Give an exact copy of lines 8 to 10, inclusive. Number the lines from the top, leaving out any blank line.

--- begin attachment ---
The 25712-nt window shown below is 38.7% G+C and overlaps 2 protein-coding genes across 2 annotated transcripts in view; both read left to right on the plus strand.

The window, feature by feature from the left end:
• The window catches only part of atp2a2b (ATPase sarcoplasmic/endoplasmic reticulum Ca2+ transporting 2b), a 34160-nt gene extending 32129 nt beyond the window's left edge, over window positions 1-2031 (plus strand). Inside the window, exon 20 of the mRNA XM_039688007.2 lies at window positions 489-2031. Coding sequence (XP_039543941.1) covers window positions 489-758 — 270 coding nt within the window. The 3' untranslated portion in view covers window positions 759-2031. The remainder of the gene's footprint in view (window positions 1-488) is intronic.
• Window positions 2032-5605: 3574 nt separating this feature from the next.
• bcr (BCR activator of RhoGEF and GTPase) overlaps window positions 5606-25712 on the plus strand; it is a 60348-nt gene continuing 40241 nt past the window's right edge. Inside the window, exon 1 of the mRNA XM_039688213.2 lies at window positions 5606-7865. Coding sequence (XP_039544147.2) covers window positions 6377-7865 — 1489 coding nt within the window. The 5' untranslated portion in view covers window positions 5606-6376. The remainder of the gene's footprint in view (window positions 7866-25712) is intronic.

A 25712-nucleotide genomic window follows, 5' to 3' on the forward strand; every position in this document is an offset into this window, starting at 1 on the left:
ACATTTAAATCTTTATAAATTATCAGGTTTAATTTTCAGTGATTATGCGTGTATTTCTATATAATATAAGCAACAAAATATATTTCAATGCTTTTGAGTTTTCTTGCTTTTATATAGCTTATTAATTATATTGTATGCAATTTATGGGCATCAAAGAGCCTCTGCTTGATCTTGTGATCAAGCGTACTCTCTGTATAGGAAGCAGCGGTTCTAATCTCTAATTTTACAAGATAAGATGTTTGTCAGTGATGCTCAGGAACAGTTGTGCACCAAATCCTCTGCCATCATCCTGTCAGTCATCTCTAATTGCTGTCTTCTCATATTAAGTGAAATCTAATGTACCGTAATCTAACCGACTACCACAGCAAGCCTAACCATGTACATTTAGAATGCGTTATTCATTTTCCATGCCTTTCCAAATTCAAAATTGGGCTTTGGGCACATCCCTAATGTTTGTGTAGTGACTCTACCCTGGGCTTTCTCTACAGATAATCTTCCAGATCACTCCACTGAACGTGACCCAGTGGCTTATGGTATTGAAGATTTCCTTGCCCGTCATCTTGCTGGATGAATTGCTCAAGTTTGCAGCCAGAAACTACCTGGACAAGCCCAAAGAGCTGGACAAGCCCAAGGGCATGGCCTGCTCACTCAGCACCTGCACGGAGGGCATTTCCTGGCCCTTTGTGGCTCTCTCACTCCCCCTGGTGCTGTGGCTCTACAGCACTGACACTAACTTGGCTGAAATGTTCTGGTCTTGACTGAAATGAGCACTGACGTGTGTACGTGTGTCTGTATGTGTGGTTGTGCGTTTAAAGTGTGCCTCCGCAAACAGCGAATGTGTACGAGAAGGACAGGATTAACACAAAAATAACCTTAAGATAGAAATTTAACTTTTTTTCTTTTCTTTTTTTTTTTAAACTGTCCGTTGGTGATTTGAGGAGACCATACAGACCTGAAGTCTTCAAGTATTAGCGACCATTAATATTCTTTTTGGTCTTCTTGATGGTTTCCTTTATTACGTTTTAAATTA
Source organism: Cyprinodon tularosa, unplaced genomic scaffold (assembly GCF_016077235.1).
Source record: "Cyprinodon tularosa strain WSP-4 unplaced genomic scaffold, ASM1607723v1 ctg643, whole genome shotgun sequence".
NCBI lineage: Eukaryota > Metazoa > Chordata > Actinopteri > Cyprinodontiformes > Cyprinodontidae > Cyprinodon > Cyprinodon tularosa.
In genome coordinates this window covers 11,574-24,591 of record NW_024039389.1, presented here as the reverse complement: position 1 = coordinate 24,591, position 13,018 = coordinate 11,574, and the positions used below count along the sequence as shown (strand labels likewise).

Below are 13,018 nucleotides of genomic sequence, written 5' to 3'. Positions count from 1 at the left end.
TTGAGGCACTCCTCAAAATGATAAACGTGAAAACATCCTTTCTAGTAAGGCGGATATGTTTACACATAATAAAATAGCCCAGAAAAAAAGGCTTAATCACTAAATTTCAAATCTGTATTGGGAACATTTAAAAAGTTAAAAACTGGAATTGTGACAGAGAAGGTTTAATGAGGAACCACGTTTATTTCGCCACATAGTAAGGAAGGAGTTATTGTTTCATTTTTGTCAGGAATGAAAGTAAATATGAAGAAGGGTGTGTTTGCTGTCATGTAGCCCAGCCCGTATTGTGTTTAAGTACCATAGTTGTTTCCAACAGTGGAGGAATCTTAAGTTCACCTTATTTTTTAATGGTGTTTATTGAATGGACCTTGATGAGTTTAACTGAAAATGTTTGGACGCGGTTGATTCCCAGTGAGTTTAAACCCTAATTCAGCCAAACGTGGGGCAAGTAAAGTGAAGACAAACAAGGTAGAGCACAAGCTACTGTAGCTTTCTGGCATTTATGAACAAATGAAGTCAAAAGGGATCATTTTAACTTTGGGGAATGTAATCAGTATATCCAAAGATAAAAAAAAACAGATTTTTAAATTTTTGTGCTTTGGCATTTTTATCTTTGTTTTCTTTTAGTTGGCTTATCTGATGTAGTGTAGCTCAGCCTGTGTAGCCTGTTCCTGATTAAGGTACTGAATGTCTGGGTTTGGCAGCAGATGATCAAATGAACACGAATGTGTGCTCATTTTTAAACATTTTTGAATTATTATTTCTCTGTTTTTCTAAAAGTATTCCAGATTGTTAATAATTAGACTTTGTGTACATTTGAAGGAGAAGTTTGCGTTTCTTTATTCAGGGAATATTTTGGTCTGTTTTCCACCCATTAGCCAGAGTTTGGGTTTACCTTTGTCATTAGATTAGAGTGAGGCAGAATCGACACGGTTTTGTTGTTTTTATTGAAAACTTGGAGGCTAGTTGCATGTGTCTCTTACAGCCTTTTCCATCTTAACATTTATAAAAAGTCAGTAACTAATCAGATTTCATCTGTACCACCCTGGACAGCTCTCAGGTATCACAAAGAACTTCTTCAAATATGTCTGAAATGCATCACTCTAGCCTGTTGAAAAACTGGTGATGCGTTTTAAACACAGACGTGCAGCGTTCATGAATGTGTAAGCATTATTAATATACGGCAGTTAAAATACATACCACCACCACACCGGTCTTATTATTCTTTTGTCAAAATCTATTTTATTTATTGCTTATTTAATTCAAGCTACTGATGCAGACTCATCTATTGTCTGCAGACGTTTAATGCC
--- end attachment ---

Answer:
Source organism: Cyprinodon tularosa, unplaced genomic scaffold (assembly GCF_016077235.1).
Source record: "Cyprinodon tularosa strain WSP-4 unplaced genomic scaffold, ASM1607723v1 ctg643, whole genome shotgun sequence".
NCBI lineage: Eukaryota > Metazoa > Chordata > Actinopteri > Cyprinodontiformes > Cyprinodontidae > Cyprinodon > Cyprinodon tularosa.